The Keystone XL Pipeline: Officials at TransCanada Corp. say they are hopeful about discussing the pipeline with Trump, who says he favours construction of the 830,000 barrel a day pipeline from Alberta to the United States, which was killed by President Barack Obama. In his campaign literature, Trump had suggested that he would invite TransCanada to reapply for a permit, while demanding a larger share of the pipeline’s profits for the United States. Former Prime Minister Stephen Harper reacted to Trump’s victory by sending this tweet: “Congratulations to Donald Trump on his impressive victory. Canada/U.S. partnership is strong. There is much to do, including moving ahead with KXL.”
Trump and the Republican-led Congress both strongly support Keystone and will likely approve it fairly soon after Trump becomes President in January — a month after the Trudeau cabinet’s deadline to decide on whether to expand Kinder Morgan’s Trans Mountain. In operation since 1953, the Trans Mountain pipeline system (TMPL) is the only pipeline system in North America that transports both crude oil and refined products to the West coast. TMPL moves product from Edmonton, Alberta, to marketing terminals and refineries in the central British Columbia region, the Greater Vancouver area, and the Puget Sound area in Washington state, as well as to other markets such as California.
The expansion of Trans Mountain would increase the nominal capacity of the system from 300,000 barrels per day to 890,000 barrels, according to Kinder Morgan. On May 19, 2016, following a 29-month review, the National Energy Board recommended that the Federal Governor in Council approve the proposed expansion, subject to 157 conditions. The federal government will make its decision on the Project by December 19, 2016, nearly a month before Trump is inaugurated.
The latest National Energy Board forecasts for increases in oil sands production through 2025 roughly add up to the combined output that Keystone and the existing Trans Mountain could handle, according to Trevor Tome, assistant professor of economics at the University of Calgary. Thus, Tombe tweeted recently, “Does a Keystone XL approval mean Trans Mountain Expansion isn’t necessary? No.”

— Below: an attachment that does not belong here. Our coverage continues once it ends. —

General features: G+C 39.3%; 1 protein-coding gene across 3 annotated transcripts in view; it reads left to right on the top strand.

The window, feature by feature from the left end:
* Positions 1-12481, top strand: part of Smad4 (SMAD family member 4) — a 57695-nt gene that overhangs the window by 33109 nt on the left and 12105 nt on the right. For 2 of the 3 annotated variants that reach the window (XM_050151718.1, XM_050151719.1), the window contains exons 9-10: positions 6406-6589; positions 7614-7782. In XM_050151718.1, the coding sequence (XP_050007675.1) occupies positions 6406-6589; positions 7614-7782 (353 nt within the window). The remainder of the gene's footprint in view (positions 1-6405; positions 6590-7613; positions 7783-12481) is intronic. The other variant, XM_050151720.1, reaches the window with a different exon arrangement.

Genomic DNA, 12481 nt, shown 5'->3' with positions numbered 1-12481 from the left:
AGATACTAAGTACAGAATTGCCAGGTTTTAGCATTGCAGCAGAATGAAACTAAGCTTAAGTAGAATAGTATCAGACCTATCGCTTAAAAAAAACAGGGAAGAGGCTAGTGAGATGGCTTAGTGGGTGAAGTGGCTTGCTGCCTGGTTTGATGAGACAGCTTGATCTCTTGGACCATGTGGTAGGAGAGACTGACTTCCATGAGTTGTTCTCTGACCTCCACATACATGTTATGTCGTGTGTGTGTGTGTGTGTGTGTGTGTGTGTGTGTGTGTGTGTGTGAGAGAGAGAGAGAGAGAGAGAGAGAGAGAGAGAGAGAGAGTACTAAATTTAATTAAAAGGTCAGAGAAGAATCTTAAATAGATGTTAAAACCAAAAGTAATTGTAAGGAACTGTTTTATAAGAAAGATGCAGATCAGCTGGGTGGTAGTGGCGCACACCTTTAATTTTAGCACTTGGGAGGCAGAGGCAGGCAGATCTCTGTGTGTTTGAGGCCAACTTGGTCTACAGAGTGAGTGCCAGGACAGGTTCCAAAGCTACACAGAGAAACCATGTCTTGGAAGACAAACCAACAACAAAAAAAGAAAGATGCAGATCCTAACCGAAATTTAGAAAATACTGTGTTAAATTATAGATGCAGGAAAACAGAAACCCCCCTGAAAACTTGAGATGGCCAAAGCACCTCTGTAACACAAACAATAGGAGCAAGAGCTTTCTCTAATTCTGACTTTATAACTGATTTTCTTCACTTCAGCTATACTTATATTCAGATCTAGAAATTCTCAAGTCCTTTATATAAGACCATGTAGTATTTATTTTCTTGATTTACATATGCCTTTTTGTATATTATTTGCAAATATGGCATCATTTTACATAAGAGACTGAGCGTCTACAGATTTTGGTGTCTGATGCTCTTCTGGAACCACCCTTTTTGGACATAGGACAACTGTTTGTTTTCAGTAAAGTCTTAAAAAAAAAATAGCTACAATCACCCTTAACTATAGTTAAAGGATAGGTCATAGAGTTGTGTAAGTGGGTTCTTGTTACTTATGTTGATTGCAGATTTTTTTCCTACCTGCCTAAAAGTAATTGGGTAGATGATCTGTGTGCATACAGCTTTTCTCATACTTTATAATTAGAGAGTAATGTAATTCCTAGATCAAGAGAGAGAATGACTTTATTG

Immigration policy: Trump’s opposition to immigration from moslem countries has caused an enormous stir worldwide, but it’s not clear whether he intends to go ahead with his pledge to impose a total ban on such a flow to the U.S. Shortly after taking office in 2015, Prime Minister Justin Trudeau’s government responded to the Syrian refugee crisis by welcoming nearly 30,000 refugees between November 2015 and August 2016, and thousands of additional applications are continuing to be processed by the Canadian government. It seems unlikely that a Trump Administration will look favourably on Trudeau’s plans to bring an additional volume of refugees into Canada, from which they could enter the United States more easily by crossing the border legally or even illegally. Might Trump pressure Canada to restrict the flow of such immigrants by threatening to retaliate in other ways against the Trudeau government?
Binational Canada-U.S. energy development projects: Trump has promised to withdraw the U.S. from international climate agreements, such as the 2015 Paris Agreement, in which more than 190 countries have come together to adopt the most ambitious climate change agreement in history. The Trudeau government has welcomed the Paris Agreement, which laid the foundation for countries to work together to put the world on a path to keeping global temperature rise below 2 degrees Celsius. But Trump’s rejection of climate-change initiatives as pernicious to job growth could lead to the scuttling of such Canada-U.S. initiatives as last June’s North American Climate, Energy, and Environment Partnership, in which the three NAFTA partners worked to develop cross-border transmission projects, including for renewable electricity. Several transmission lines have been proposed or are in permitting review, such as the Great Northern Transmission Line, the New England Clean Power Link, and the Nogales Interconnection, which would add approximately 5,000 megawatts (MW) of new cross-border transmission capacity. All of these programs could soon find themselves in limbo under the new Administration.
The good news?: The good news is that President Trump will make every effort to make good on his promise to “Make America great again”. Like most economic issues, there is a good side to this for Canada, as well as negative implications. The good news is that increasing economic activity in the U.S. will undoubtedly have positive spin-off effects in Canada. The negative implications of such activity will be higher interest rates in the U.S. sooner rather than later, which will cause rates in Canada to rise as well, whether we like it or not. The latter will tend to have a negative impact on housing, and general commercial activities. On balance, though, increased economic activity in the U.S. will be good for Canada.